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And the Roswell High Saga Continues....

Roswell High Book Four: The Watcher by Melinda Metz

In the past, when Max, Liz, Michael, Maria, Isabel, and Alex faced a conflict together, it was external. First, it was Liz getting shot and Valenti's investigation into possible aliens in Roswell. Then, Nikolas came to town, bringing with him his own danger and yet another threat from the Sheriff. Third came Maria's psychic abilities and the alien bounty hunters who were drawn to her because of her use of the powerful, alien ring. But in The Watcher Metz has the six friends confront an internal conflict - one that proves, despite their powers, the aliens are just as vulnerable as the humans, one that they don't have control over. Max is sick. He begins his akino - an alien rite of passage during which he should be able to connect to his people's collective consciousness. Usually, this is a joyous, landmark occasion, only Max is earthbound, and the only way he can survive the changes occurring within his body is to locate and use crystals last seen on the alien's missing ship, a ship very much in the hands of Valenti and Project Clean Slate. With months, weeks, maybe even just days left, Max quickly deteriorates, and, although the whole group bands together, their efforts might just be in vain.

Perhaps the most intriguing aspect of The Watcher is the fact that, of all the books in the Roswell High Series thus far, this novel presents the aliens at their most human. It's an interesting juxtaposition, too, in light of the fact that, as the series progresses, the aliens learn more and more about themselves and their history. Their powers are expanding, but, in The Watcher, their powers - at least for Max - become irrelevant in the face of illness. His experiences while going through his akino prove that, physiologically different or not, emotionally Max is just like any other teenager his age. Faced with what is potentially a terminal illness, he fears death, worries about those he will leave behind, and strives to do whatever he can to protect those he loves and, in turn, protect himself as well. Once more, despite the fact that the series is firmly rooted in science fiction... or maybe because of it, Metz proves that, underneath all the powers, and crystals, and spaceships, the extraterrestrials in her books are just as human as her readers, keeping the novels accessible for all. An added bonus to The Watcher is the fact that, for the first time since the debut novel, The Outsider, Metz focuses the story on Max and Liz as a couple: the emotional lynchpin of the group and the heart of the entire series. Plus, just like with the other books, The Watcher, too, ends with a cliffhanger, roping readers back in for the fifth installment in the series: The Intruder.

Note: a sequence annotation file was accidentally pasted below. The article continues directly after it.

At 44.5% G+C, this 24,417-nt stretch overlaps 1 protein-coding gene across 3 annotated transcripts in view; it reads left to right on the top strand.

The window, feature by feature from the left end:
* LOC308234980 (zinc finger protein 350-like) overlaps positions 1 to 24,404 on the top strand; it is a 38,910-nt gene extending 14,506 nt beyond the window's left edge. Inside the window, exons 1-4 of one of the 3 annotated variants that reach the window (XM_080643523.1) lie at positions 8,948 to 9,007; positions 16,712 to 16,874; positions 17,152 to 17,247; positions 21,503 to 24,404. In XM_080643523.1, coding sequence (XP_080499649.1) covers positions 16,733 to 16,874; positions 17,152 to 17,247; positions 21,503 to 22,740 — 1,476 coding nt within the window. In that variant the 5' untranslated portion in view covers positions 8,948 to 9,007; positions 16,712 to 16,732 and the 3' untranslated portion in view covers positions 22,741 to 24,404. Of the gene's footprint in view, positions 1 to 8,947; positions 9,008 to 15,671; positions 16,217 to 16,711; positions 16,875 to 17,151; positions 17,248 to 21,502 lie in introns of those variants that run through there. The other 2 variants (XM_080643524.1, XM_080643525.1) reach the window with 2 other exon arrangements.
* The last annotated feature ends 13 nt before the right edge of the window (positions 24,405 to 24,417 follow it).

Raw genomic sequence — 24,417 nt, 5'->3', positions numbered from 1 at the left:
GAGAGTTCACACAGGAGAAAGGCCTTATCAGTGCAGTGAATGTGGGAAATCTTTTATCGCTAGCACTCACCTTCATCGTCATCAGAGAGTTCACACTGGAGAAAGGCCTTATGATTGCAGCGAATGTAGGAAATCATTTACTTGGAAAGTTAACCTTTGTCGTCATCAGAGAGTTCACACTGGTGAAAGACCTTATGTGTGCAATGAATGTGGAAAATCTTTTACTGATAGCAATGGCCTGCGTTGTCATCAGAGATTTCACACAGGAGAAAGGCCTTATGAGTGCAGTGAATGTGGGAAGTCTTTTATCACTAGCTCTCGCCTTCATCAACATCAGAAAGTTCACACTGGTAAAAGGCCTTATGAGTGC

4 out of 5 Stars

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